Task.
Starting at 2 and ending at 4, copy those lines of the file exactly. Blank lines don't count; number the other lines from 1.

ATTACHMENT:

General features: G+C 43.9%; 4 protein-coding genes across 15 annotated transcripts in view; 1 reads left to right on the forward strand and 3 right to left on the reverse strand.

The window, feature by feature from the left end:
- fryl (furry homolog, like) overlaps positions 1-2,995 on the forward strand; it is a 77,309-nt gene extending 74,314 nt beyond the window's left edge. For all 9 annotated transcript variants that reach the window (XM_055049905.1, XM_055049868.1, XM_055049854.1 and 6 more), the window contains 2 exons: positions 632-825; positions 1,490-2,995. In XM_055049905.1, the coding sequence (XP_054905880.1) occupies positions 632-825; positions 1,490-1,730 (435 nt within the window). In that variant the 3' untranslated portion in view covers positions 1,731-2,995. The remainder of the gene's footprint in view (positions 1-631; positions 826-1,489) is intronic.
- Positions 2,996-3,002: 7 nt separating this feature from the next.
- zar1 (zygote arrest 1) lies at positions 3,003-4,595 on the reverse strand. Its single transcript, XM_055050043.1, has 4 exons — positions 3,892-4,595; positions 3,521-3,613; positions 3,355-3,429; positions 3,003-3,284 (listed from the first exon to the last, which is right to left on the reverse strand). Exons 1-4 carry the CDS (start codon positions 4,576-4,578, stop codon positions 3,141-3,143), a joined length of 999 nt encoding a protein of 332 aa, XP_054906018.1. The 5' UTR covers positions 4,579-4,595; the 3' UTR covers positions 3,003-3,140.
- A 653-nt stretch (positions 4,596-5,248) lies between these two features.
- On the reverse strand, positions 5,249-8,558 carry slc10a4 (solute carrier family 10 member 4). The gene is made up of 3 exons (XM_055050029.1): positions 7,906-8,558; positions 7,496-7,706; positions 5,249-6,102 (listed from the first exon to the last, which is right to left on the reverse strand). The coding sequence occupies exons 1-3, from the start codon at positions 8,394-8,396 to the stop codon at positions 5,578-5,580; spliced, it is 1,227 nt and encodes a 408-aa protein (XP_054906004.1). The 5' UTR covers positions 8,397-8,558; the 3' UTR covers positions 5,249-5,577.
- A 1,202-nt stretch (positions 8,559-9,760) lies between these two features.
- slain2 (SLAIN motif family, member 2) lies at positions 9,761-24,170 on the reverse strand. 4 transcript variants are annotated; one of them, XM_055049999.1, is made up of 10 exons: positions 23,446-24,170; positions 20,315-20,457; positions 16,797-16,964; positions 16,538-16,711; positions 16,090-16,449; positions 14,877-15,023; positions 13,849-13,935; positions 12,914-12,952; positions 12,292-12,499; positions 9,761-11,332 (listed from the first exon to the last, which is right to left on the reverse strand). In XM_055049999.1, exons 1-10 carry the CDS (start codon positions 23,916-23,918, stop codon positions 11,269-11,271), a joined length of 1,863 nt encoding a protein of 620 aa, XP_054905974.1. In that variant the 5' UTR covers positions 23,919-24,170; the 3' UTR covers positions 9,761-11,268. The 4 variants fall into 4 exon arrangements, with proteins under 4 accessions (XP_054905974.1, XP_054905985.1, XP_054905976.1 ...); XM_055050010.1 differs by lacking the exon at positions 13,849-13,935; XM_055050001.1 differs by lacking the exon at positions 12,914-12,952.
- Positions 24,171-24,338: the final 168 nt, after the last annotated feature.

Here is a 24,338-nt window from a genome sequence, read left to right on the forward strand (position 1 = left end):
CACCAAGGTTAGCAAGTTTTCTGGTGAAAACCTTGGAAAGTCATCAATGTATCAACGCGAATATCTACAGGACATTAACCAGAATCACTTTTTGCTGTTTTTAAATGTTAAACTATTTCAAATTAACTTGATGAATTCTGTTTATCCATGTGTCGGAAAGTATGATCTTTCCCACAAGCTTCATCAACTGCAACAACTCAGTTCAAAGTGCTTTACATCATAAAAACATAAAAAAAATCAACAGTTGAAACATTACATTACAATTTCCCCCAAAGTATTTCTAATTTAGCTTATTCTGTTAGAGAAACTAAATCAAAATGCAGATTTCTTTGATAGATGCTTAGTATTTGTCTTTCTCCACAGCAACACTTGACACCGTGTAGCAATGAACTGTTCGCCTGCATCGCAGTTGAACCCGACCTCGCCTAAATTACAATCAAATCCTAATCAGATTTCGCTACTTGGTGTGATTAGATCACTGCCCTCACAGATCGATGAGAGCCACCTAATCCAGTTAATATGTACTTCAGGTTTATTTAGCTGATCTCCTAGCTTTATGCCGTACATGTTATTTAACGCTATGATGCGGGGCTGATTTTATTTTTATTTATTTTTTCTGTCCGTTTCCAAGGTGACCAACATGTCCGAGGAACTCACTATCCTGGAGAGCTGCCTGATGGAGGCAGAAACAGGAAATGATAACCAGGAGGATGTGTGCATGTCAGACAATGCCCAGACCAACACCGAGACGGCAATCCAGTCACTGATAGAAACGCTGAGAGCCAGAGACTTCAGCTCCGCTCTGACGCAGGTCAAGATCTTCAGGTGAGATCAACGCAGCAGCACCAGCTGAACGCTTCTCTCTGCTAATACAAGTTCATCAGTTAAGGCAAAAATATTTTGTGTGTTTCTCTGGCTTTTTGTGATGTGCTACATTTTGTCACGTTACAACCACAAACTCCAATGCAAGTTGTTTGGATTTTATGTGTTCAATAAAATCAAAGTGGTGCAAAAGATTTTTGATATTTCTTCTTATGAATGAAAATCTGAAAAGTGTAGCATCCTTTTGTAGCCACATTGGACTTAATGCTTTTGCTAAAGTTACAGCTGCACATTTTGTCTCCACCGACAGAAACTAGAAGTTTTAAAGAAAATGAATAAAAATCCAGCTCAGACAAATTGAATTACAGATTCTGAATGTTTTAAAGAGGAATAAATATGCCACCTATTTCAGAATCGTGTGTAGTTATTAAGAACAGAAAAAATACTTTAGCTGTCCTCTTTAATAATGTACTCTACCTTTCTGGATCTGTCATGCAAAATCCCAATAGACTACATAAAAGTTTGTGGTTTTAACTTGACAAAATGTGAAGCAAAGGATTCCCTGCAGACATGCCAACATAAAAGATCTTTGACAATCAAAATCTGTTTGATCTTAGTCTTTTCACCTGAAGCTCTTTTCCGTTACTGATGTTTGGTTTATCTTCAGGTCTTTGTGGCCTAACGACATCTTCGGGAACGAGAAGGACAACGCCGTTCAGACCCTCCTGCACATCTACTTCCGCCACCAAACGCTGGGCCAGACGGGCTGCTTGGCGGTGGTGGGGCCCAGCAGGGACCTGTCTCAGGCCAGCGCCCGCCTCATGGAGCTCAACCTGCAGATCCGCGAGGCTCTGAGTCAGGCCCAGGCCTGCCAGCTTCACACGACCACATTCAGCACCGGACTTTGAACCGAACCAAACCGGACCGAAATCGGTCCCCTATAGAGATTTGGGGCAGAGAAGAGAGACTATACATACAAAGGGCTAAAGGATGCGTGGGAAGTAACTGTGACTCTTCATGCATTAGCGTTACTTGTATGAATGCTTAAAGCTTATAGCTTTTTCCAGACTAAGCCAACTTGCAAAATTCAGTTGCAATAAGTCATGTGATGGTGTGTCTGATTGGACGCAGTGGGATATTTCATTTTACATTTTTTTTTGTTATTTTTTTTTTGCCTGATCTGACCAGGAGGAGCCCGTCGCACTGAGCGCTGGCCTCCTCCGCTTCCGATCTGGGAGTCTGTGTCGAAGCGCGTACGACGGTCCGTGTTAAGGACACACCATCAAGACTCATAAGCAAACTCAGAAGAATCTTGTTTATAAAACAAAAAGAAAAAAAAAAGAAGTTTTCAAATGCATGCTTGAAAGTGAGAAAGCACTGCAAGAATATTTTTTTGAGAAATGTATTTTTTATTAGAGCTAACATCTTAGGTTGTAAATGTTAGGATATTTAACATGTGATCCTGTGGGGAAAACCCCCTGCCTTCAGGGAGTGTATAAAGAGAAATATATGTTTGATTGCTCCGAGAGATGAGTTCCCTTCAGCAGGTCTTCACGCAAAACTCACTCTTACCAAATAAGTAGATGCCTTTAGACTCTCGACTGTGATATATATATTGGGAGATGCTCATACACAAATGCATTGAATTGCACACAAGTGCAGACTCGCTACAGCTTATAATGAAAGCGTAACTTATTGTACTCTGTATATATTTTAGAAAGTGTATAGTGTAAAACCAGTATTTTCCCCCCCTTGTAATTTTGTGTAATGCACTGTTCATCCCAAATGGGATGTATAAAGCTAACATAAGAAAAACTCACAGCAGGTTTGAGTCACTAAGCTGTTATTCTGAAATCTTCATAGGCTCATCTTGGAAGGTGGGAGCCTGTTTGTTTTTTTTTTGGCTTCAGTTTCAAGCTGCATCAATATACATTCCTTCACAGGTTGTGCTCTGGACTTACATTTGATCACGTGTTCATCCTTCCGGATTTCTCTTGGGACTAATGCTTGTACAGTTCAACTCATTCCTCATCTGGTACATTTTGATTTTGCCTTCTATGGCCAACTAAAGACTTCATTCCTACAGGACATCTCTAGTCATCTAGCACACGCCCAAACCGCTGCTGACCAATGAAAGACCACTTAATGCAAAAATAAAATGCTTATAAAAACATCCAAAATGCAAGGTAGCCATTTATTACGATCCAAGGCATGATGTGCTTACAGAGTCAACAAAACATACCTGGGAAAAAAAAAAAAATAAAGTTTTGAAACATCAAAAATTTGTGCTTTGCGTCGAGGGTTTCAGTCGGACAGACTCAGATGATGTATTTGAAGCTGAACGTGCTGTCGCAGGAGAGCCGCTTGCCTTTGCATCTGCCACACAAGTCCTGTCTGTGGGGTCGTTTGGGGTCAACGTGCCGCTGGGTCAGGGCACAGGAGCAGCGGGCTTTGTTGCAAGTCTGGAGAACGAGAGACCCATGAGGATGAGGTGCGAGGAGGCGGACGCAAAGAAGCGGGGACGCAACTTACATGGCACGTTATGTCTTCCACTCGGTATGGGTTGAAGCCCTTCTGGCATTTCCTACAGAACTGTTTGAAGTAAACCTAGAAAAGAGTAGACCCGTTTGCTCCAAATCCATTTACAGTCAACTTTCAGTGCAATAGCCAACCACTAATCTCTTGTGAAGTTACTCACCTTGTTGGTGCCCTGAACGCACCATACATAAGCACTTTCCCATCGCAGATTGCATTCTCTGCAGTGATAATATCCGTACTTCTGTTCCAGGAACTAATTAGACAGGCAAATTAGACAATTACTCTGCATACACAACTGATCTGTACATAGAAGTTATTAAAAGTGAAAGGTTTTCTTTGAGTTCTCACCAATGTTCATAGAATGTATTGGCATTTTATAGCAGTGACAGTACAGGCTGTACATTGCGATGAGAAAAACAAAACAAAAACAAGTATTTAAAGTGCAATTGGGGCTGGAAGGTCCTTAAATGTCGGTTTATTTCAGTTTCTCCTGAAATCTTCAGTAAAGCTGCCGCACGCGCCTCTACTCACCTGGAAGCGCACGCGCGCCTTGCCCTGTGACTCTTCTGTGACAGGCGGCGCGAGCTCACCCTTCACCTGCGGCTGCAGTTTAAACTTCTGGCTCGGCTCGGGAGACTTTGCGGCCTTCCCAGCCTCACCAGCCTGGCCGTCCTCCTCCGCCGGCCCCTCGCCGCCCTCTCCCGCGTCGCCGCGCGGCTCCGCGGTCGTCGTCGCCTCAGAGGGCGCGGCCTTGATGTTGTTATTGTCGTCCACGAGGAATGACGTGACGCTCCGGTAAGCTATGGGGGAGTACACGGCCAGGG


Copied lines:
The window, feature by feature from the left end:
- fryl (furry homolog, like) overlaps positions 1-2,995 on the forward strand; it is a 77,309-nt gene extending 74,314 nt beyond the window's left edge. For all 9 annotated transcript variants that reach the window (XM_055049905.1, XM_055049868.1, XM_055049854.1 and 6 more), the window contains 2 exons: positions 632-825; positions 1,490-2,995. In XM_055049905.1, the coding sequence (XP_054905880.1) occupies positions 632-825; positions 1,490-1,730 (435 nt within the window). In that variant the 3' untranslated portion in view covers positions 1,731-2,995. The remainder of the gene's footprint in view (positions 1-631; positions 826-1,489) is intronic.
- Positions 2,996-3,002: 7 nt separating this feature from the next.